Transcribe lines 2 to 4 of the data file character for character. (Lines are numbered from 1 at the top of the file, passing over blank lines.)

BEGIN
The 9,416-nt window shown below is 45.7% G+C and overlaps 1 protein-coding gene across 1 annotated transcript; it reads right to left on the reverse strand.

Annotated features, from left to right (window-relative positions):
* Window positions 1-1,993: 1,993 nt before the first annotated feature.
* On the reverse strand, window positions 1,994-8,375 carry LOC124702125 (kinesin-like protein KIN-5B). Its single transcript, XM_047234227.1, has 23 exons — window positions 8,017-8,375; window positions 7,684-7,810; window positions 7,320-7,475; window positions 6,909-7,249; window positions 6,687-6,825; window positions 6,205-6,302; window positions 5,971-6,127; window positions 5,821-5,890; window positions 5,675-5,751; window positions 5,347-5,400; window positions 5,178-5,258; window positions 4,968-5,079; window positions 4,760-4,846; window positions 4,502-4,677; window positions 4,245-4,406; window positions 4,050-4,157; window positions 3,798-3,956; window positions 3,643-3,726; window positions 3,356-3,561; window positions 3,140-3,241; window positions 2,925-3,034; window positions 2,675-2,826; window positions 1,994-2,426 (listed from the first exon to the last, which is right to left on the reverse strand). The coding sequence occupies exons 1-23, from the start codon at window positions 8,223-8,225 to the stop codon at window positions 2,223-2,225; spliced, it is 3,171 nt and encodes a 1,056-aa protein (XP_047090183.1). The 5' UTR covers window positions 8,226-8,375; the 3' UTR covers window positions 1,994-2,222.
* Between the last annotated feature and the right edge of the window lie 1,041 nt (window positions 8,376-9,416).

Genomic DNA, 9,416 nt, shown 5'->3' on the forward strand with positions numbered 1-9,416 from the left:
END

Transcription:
Annotated features, from left to right (window-relative positions):
* Window positions 1-1,993: 1,993 nt before the first annotated feature.
* On the reverse strand, window positions 1,994-8,375 carry LOC124702125 (kinesin-like protein KIN-5B). Its single transcript, XM_047234227.1, has 23 exons — window positions 8,017-8,375; window positions 7,684-7,810; window positions 7,320-7,475; window positions 6,909-7,249; window positions 6,687-6,825; window positions 6,205-6,302; window positions 5,971-6,127; window positions 5,821-5,890; window positions 5,675-5,751; window positions 5,347-5,400; window positions 5,178-5,258; window positions 4,968-5,079; window positions 4,760-4,846; window positions 4,502-4,677; window positions 4,245-4,406; window positions 4,050-4,157; window positions 3,798-3,956; window positions 3,643-3,726; window positions 3,356-3,561; window positions 3,140-3,241; window positions 2,925-3,034; window positions 2,675-2,826; window positions 1,994-2,426 (listed from the first exon to the last, which is right to left on the reverse strand). The coding sequence occupies exons 1-23, from the start codon at window positions 8,223-8,225 to the stop codon at window positions 2,223-2,225; spliced, it is 3,171 nt and encodes a 1,056-aa protein (XP_047090183.1). The 5' UTR covers window positions 8,226-8,375; the 3' UTR covers window positions 1,994-2,222.